The people at H&R Block have for the second straight year offered a list of odd questions fielded by their tax preparers. This year’s batch is both fun and informative:
Q: I haven’t filed my taxes in 3 years. If I file them all together, am I going to raise suspicions and be put on some sort of criminal watch list?
A: While it is illegal in Canada to fail to file a tax return, no, you will not be flagged or put on any criminal watch list.
Q: I bring my dog to work every day. Although he isn’t a registered service animal, are there any tax benefits I can claim for him as he provides emotional support to our entire office?
A: You are not able to claim your dog in this instance. Expenses are only eligible if they are in respect of an animal that has been specifically trained to perform tasks that assist a patient with a severe mental impairment. Examples of tasks psychiatric service dogs could perform include: guiding a disoriented patient, searching the home of a patient with severe anxiety before they enter and applying compression to a patient experiencing night terrors.
Q: My job requires me to wear a nice suit, and I've been flagged for my suit looking a little on the cheaper side. Since this is a requirement of my job, can I claim it as a business expense?
A: Generally speaking, clothing isn’t normally considered a business expense, so a designer suit picked up for an office job can’t be claimed. However, you may be eligible to claim your business attire on your taxes if there is absolutely no chance you would wear those clothes on your own time. However, in order to make these claims you will need a signed Declaration of Conditions of Employment (T2200) indicating you are required to pay these expenses.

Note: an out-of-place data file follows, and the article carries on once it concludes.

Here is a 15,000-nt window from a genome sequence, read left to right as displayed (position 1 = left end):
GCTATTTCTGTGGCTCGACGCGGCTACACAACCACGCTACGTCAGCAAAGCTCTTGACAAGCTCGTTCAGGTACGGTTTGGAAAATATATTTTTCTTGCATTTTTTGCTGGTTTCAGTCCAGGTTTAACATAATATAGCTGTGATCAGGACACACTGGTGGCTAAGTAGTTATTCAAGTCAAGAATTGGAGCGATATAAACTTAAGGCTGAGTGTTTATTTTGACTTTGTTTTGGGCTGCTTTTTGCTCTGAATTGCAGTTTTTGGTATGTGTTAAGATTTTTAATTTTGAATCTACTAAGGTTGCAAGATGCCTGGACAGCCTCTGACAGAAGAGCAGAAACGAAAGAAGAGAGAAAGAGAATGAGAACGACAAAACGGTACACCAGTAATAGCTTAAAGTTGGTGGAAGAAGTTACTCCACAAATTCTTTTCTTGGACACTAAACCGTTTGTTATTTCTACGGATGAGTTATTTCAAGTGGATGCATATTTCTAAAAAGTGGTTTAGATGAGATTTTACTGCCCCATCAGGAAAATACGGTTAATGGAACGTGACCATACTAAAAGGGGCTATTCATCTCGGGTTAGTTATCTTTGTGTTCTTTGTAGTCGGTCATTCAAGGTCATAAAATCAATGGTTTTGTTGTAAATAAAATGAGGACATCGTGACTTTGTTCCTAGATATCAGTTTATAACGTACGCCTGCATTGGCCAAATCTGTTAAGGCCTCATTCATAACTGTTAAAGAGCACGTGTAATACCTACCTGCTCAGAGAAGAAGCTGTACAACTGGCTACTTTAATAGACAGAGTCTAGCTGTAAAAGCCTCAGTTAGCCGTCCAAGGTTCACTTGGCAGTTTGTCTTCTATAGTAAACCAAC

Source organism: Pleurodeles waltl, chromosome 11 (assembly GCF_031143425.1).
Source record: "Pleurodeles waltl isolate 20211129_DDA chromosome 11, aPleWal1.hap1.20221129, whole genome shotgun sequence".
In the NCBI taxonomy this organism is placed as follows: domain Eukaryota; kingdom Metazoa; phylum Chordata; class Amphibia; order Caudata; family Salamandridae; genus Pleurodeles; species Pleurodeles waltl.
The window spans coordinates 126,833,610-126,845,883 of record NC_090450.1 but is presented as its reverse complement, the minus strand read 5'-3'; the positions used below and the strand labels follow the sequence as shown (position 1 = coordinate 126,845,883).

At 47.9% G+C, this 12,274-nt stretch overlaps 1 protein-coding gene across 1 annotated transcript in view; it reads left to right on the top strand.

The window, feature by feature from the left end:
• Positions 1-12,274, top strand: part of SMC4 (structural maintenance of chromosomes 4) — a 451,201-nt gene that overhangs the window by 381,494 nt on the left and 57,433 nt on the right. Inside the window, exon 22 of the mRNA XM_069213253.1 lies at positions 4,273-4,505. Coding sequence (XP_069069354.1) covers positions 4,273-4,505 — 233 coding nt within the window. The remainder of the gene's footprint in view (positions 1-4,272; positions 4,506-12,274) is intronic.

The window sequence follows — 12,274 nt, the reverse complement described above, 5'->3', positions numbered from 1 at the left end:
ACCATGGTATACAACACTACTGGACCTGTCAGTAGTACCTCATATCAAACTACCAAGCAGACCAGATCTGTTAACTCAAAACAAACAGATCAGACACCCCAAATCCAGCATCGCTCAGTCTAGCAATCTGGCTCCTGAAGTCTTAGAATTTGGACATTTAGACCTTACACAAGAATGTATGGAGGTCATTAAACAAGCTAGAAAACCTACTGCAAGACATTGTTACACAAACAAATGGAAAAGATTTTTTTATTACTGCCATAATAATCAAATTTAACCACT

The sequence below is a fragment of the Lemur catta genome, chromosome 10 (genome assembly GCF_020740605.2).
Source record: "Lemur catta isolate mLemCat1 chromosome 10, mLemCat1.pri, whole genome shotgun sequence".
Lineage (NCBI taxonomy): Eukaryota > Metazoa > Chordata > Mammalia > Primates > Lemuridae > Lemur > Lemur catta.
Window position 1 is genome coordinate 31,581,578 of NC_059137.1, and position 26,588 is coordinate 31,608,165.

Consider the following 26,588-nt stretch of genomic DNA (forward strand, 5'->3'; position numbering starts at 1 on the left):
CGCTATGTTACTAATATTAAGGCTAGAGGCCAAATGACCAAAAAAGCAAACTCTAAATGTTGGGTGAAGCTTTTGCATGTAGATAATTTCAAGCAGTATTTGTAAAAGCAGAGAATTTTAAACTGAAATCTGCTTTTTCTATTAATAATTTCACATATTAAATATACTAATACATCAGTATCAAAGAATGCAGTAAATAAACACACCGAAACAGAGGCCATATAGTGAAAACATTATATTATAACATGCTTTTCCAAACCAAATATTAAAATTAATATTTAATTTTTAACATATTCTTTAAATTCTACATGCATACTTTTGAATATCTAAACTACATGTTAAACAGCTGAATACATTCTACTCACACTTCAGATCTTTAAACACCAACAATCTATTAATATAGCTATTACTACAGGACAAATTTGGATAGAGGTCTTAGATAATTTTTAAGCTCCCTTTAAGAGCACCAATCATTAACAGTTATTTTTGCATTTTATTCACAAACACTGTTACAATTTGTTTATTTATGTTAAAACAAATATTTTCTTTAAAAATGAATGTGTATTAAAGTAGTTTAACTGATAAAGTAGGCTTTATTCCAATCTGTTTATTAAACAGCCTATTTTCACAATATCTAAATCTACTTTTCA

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Rob’s personal finance reading list…
A new tip on tipping in restaurants
I know from experience that readers of this newsletter have strong views on tipping. Here’s an article from a U.S. website that explains a “tipping trick” that can save you over US$400 a year. Check out this thread on Twitter for the savagely critical response. And here’s something on tipping housekeeping staff at a hotel.
Saddest personal finance story of the year
Young adults in the United States are selling part of their future earning power after graduation to finance their education and avoid student debt. Through what’s called an income-sharing agreement, investors agree to fund a student’s education in exchange for a share of earnings for a period of time after graduation.
A meal plan that saves time, money and sanity
A financial planner presents a three-week meal plan for busy families. Simplifies grocery shopping and meal prep. A template for starting your own plan is included.
Cheap and easy ways to boost the value of your home
A black front door is on the list, and so is moving to a home near a Starbucks.
Today’s financial tool
Last-minute tax filing tips from the Canada Revenue Agency, including a link to free online tax software you can use to file electronically.
There’s a great point about car loans in this response to a comment I made in a recent newsletter about limiting car loans to five years and $400 per month, max.
Do you have a question for me? Send it my way. Sorry I can’t answer every one personally. Questions and answers are edited for length and clarity.
What I’ve been writing about
- Housing market weakness means stress for boomers considering whether to downsize
- No, it is not OK to be ‘house poor’
- The 2019 ETF Buyer’s Guide: Best U.S. and global dividend funds (for Globe Unlimited subscribers)
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